Climatic Change

, Volume 114, Issue 2, pp 211–230

Comparison of the use of alternative UKCP09 products for modelling the impacts of climate change on flood frequency


DOI: 10.1007/s10584-011-0395-z

Cite this article as:
Kay, A.L. & Jones, R.G. Climatic Change (2012) 114: 211. doi:10.1007/s10584-011-0395-z


Climate change could have significant impacts on hydrology. This paper uses UK Climate Projections 09 (UKCP09) products to assess the impacts on flood frequency in Britain. The main UKCP09 product comprises conditional probabilistic information on changes in a number of climate variables on a 25 × 25 km grid across the UK (the Sampled Data change factors). A second product is a Weather Generator which produces time-series of current weather variables and future weather variables based on the Sampled Data and consistent with the change factors. A third product comprises time-series from a Regional Climate Model (RCM) ensemble which were used to downscale Global Climate Models (GCMs) on which the projections are based and whose outputs were used in the production of the Sampled Data. This paper compares the use of Sampled Data change factors, Weather Generator time-series, RCM-derived change factors and RCM time-series. Each is used to provide hydrological model inputs for nine catchments, to assess impacts for the 2080s (A1B emissions). The results show relatively good agreement between methods for most catchments, with the four median values for a catchment generally being within 10% of each other. There are also some clear differences, with the use of time-series generally leading to a greater uncertainty range than the use of change factors because the latter do not allow for the effects of, or changes in, natural variability. Also, the use of Weather Generator time-series leads to much greater impacts than the other methods for one catchment. The results suggest that climate impact studies should not necessarily rely on the application of just one UKCP09 product, as each has different strengths and weaknesses.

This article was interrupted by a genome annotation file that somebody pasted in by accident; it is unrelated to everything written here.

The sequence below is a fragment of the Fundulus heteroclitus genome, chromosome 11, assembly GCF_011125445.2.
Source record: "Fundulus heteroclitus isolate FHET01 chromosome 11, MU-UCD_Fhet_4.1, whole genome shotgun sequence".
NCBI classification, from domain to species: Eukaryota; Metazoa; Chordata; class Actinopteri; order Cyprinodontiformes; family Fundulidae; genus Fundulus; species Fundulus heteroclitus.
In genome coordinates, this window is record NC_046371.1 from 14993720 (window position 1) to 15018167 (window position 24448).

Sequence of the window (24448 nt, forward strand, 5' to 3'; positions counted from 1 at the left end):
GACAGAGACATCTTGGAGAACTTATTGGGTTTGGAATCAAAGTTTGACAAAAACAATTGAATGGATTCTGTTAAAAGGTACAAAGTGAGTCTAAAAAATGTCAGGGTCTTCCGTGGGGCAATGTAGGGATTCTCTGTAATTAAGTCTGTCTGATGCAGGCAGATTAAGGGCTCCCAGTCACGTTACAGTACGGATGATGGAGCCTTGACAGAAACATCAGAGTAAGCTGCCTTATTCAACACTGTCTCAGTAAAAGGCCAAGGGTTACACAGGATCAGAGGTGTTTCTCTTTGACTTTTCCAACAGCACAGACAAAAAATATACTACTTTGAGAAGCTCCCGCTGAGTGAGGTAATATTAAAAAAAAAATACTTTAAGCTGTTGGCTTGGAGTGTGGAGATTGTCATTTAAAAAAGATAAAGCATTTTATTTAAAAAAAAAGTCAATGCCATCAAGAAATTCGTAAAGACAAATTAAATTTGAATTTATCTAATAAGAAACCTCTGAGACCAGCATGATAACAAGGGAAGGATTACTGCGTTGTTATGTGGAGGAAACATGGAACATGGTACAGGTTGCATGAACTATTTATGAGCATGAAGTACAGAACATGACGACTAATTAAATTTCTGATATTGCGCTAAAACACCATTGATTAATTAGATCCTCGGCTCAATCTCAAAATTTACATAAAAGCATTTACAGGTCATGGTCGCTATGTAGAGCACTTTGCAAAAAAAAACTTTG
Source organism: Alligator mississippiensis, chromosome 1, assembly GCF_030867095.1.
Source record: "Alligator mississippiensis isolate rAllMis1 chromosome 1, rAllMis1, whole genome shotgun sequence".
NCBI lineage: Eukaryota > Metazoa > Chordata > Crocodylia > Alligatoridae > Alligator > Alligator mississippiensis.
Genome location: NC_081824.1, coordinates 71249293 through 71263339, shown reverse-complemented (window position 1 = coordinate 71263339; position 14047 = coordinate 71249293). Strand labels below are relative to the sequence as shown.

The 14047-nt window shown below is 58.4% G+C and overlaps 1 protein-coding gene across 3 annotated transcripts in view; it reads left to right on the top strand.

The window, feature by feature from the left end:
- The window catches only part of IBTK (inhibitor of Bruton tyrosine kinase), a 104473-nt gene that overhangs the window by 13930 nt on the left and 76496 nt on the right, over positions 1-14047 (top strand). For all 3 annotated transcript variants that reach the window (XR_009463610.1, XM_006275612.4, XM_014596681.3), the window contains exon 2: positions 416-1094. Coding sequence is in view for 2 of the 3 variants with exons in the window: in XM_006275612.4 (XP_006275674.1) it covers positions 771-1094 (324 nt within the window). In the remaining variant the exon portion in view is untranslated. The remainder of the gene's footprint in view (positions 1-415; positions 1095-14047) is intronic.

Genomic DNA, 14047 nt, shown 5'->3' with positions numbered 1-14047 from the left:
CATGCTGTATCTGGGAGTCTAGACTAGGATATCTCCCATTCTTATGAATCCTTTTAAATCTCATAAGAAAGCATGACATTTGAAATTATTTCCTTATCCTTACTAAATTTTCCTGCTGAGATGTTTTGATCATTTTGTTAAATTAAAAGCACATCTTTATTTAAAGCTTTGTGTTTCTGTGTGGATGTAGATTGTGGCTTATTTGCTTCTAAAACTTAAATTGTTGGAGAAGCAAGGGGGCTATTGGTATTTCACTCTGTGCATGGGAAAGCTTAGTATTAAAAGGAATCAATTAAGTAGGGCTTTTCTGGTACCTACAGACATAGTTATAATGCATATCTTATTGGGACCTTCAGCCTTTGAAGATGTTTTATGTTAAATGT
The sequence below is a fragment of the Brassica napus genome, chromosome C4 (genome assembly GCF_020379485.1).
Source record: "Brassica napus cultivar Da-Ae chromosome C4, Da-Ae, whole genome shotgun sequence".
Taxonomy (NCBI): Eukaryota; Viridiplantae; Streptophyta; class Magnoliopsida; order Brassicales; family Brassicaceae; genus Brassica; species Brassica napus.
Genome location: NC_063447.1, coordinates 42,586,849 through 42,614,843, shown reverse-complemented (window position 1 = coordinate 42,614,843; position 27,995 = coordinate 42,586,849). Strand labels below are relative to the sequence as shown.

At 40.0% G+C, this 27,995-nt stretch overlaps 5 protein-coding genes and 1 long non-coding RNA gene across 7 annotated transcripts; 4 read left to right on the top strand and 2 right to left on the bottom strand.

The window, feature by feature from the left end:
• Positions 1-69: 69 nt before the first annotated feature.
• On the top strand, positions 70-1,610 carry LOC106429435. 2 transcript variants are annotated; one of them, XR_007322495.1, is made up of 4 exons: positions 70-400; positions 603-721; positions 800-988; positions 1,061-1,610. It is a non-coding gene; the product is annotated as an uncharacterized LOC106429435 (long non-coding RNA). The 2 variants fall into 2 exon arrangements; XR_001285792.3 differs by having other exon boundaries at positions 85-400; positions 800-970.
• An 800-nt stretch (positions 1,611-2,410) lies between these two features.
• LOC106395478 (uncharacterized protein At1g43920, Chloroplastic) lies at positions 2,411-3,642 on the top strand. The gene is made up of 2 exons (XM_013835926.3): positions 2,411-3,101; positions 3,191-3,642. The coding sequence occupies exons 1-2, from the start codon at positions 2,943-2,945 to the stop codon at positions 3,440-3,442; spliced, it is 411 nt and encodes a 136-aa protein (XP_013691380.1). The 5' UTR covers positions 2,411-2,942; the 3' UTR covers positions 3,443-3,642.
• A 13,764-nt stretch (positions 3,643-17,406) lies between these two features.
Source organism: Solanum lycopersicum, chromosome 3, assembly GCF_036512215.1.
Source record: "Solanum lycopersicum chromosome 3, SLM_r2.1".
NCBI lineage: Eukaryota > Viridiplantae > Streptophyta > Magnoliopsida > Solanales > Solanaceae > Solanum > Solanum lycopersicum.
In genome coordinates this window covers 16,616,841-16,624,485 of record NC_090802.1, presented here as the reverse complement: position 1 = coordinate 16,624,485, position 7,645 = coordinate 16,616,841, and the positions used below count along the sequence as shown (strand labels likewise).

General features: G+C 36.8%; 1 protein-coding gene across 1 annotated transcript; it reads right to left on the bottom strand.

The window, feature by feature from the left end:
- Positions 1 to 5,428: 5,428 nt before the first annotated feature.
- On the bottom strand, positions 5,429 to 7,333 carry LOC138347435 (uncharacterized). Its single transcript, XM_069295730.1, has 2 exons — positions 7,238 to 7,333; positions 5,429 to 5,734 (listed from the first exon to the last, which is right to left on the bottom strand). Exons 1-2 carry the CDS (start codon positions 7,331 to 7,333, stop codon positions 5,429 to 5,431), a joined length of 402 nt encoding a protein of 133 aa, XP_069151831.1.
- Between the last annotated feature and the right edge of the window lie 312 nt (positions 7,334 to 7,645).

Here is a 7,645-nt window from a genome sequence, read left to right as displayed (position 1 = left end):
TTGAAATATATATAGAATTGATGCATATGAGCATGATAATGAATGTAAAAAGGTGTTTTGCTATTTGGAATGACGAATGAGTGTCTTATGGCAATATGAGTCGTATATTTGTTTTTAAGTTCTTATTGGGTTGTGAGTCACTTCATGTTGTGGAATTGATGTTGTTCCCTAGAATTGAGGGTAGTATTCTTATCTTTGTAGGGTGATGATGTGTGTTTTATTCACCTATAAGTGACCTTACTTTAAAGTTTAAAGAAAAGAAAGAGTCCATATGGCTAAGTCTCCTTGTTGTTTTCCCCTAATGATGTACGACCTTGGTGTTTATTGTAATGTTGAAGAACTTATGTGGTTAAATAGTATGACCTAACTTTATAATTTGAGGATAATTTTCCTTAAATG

Copyright information

© Springer Science+Business Media B.V. 2012

Authors and Affiliations

  1. 1.Centre for Ecology and HydrologyWallingfordUK
  2. 2.Met Office Hadley Centre for Climate Prediction and ResearchExeterUK

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